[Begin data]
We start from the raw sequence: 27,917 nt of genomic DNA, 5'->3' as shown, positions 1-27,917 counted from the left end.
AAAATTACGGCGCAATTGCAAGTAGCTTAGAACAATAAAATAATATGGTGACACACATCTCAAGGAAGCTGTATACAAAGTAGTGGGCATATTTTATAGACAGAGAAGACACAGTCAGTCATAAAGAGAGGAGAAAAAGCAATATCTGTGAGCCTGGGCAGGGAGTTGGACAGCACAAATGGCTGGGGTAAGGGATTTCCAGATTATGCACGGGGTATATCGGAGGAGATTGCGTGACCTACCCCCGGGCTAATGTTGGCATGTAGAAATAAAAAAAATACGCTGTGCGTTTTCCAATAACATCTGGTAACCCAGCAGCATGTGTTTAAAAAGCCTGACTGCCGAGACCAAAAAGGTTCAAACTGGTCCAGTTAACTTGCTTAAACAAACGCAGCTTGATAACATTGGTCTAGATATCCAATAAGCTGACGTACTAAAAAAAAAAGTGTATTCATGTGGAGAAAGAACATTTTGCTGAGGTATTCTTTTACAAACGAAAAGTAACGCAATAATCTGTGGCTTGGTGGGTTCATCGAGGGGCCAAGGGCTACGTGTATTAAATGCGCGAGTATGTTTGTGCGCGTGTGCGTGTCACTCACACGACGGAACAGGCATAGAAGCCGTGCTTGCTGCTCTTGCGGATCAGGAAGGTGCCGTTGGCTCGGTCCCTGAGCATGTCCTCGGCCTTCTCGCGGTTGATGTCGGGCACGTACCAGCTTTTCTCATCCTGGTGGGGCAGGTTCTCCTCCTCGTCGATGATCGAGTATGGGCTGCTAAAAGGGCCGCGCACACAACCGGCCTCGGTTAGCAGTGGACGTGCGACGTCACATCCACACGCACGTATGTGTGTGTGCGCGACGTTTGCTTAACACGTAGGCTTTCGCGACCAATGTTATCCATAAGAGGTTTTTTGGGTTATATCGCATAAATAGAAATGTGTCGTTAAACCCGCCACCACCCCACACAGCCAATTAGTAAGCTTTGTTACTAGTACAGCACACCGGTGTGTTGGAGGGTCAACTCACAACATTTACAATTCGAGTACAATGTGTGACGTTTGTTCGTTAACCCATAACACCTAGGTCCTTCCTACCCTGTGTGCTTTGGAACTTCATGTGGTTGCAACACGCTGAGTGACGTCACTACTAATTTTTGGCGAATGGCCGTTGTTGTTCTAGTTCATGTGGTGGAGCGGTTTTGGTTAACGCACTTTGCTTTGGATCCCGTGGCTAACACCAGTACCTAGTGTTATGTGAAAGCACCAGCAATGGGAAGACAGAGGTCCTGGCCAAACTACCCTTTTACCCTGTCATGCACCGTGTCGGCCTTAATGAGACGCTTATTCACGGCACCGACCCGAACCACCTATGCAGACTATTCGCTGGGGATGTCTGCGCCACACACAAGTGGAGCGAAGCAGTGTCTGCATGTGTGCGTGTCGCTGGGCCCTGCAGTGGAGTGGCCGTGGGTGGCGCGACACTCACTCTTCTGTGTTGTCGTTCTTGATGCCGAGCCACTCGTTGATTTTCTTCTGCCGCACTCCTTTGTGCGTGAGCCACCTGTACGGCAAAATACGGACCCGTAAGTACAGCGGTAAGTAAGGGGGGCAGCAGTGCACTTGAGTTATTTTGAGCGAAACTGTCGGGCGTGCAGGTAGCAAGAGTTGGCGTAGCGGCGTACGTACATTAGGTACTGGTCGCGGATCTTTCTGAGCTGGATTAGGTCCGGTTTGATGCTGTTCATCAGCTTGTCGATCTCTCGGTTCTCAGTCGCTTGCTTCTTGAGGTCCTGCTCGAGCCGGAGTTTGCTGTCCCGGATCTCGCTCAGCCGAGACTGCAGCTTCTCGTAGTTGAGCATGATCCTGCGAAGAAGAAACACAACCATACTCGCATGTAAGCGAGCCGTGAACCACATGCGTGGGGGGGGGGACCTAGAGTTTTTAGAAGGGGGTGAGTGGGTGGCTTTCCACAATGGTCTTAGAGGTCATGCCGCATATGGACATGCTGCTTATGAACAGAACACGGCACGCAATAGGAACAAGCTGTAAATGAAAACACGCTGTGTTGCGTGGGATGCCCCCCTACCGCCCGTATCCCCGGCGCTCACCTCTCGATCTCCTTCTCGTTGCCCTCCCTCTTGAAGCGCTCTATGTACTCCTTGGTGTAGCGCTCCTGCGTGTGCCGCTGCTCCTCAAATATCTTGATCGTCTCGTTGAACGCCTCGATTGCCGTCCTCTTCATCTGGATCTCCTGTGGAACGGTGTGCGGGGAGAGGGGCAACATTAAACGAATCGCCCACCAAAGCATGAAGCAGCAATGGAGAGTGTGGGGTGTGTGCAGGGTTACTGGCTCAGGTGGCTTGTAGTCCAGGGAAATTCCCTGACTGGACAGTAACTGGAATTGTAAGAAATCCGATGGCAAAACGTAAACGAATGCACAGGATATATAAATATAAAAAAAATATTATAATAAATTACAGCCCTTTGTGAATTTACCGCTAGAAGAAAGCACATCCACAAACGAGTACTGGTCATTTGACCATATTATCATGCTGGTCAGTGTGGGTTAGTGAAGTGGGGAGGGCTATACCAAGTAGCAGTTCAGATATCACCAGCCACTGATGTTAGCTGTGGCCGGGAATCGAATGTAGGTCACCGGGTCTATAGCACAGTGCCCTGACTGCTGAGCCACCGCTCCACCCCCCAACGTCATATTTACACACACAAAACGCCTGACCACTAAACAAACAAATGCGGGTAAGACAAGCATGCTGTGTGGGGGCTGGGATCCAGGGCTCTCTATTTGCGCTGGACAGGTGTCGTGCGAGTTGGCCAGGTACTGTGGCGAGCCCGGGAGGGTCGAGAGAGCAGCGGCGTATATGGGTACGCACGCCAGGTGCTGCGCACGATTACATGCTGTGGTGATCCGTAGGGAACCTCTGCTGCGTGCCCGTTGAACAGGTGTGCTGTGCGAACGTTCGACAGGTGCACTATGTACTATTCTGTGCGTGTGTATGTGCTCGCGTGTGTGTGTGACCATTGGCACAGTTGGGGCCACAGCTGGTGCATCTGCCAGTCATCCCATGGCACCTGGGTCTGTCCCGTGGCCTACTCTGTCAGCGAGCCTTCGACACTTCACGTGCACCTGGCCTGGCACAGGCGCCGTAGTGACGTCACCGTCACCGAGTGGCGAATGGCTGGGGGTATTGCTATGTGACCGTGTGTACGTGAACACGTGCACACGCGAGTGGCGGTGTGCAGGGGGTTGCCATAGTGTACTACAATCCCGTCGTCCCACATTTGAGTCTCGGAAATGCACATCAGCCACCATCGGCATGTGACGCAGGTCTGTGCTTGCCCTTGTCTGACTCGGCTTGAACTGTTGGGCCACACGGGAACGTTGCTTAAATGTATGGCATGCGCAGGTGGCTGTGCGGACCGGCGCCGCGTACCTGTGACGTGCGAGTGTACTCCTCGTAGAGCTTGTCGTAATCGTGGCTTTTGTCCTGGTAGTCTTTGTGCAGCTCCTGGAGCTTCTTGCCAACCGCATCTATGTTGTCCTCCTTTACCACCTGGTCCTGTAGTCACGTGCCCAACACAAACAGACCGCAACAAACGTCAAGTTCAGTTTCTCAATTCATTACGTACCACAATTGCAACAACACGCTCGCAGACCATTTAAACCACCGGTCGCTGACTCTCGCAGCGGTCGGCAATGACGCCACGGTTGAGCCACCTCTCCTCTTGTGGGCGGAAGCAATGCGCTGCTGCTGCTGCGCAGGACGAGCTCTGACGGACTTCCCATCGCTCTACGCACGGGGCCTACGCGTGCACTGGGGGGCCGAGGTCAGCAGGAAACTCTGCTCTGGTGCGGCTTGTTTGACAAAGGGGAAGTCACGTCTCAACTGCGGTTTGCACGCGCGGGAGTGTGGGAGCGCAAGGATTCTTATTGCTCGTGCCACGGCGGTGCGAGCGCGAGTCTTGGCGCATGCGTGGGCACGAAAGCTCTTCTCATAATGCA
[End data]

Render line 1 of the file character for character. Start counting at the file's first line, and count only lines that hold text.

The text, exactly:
We start from the raw sequence: 27,917 nt of genomic DNA, 5'->3' as shown, positions 1-27,917 counted from the left end.